14 September 2023

Sadiar Foster: Discovering Her Purpose

“Growing up in a small community like Horn Island, opportunities were limited and unless someone from outside came and exposed you to something, you wouldn’t have known it was out there.”

Sadiar Foster grew up on the islands of the Torres Strait with a love for reading and writing.

photo of sadiar

And after a year at the local high school, Sadiar was awarded an Indigenous Youth Leadership Program (IYLP) Scholarship to move to Townsville to attend St Patrick’s College.

The move to boarding school brought its own challenges, but also gave Sadiar the space and the structure she was able to succeed in: “I really thrived. Having this secure, stable space and an environment where I could really focus on learning.”

Harnessing the potential of her new surroundings helped Sadiar to envision a future away from North Queensland and down south for university studies.

“As school progressed, I took up legal studies and that’s where I felt an interest in pursuing law after school. There was definitely a strong passion to be in a helping profession and to serve.”

In 2009, Yalari was asked to take on the pastoral and administrative support of 68 students on IYLP scholarships, including Sadiar, and it was this new relationship with Yalari that helped Sadiar begin her path to university.

“Yalari offered me a scholarship to go to the University of Queensland.”

photo of 6 people from the Yalari 5 year reunion
Sadiar (3rd from left) at the Yalari Alumni 5 Year Reunion

Spending years studying law in Brisbane followed by a stint in Canberra working in the Attorney-General’s Office had given Sadiar some experience in the corporate world, but it was this experience that helped her realise this wasn’t her path.

Even still, as Sadiar came to the realisation that law wasn’t where she saw her future, making the decision to leave it behind wasn’t an easy one.

“It was very, very difficult. I had put myself in this place where my family and friends felt really proud of me becoming a lawyer.

And for me, I felt like I continued to pigeonhole myself because of security, comfort and fear of failure. I was conscious that I was the first one in my family to go to university and didn’t want to pull out of a degree as prestigious as law.”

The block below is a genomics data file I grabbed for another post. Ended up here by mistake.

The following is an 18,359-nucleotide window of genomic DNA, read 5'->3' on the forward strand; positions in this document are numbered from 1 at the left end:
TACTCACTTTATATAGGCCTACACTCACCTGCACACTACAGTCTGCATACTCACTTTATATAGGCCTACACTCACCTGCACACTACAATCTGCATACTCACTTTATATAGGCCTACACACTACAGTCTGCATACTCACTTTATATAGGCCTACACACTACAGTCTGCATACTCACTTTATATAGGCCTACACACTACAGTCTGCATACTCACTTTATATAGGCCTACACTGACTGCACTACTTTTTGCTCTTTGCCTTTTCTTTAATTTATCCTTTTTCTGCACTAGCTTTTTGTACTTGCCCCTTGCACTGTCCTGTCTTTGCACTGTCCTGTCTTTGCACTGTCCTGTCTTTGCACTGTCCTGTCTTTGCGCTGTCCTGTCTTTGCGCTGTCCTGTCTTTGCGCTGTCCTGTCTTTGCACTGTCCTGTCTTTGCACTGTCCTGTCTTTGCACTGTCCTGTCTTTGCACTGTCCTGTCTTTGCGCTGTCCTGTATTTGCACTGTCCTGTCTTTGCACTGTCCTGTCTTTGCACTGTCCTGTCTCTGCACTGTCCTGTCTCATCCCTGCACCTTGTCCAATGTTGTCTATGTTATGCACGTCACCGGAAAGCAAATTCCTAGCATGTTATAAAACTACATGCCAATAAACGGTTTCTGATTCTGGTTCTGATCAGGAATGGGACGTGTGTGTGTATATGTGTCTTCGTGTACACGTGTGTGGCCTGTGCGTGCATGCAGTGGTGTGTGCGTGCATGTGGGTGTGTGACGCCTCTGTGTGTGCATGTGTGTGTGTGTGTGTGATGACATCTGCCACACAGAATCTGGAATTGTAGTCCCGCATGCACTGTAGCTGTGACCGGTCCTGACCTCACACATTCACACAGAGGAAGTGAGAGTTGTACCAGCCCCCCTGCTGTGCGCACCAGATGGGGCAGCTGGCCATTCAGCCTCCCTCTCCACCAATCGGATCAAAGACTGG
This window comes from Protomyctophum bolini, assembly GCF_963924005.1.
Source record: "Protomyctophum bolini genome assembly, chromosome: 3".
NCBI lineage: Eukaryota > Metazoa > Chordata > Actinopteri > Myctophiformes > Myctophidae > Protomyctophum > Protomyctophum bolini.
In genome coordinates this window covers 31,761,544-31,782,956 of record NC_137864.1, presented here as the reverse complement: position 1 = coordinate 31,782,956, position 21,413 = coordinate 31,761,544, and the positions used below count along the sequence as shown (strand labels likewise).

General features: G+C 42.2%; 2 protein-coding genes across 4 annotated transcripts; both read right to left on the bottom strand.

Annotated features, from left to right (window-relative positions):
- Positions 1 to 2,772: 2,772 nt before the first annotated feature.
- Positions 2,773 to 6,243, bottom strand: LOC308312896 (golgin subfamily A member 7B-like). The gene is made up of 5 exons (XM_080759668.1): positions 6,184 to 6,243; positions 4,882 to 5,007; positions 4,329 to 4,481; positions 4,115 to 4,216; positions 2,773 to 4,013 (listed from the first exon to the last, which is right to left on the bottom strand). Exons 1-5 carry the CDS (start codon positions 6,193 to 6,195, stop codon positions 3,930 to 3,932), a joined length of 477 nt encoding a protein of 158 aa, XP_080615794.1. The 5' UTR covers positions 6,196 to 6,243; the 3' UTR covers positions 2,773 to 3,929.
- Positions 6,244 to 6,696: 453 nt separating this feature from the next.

As time progressed, Sadiar’s next career path began to become clearer – “I started to research more and more into a career in naturopathy…holistic health and wellness was something that I’d always encompassed in my own life” – and she eventually enrolled into a Bachelor of Health Science specialising in Naturopathy and Clinical Nutritional Medicine.

When she speaks about her new career in naturopathy, it’s obvious that Sadiar feels she’s where she’s supposed to be.

“I have learnt so much more about myself through this degree and field of study.  I think it’s got a lot to do with this profession being not just about helping people with health and disease and chronic illness, but it’s really about connecting with people, building genuine rapport and relationships, and learning how to understand where people are in their lives.

It’s been a very rewarding and challenging experience so far and you never stop learning.”

Having just completed her degree, Sadiar is looking ahead to a future in naturopathy, including eventually opening her own clinic.

And, 13 years since graduating from school, Sadiar is also back involved with Yalari as a member of the Alumni Advisory Board, which provides advice to Yalari’s board on matters relating to alumni.

“What an incredible opportunity to give my energy, knowledge and skills in whatever way that I possibly can.”

photo of yalari alumni board members in front of the Yalari office
The Yalari Alumni Advisory Board
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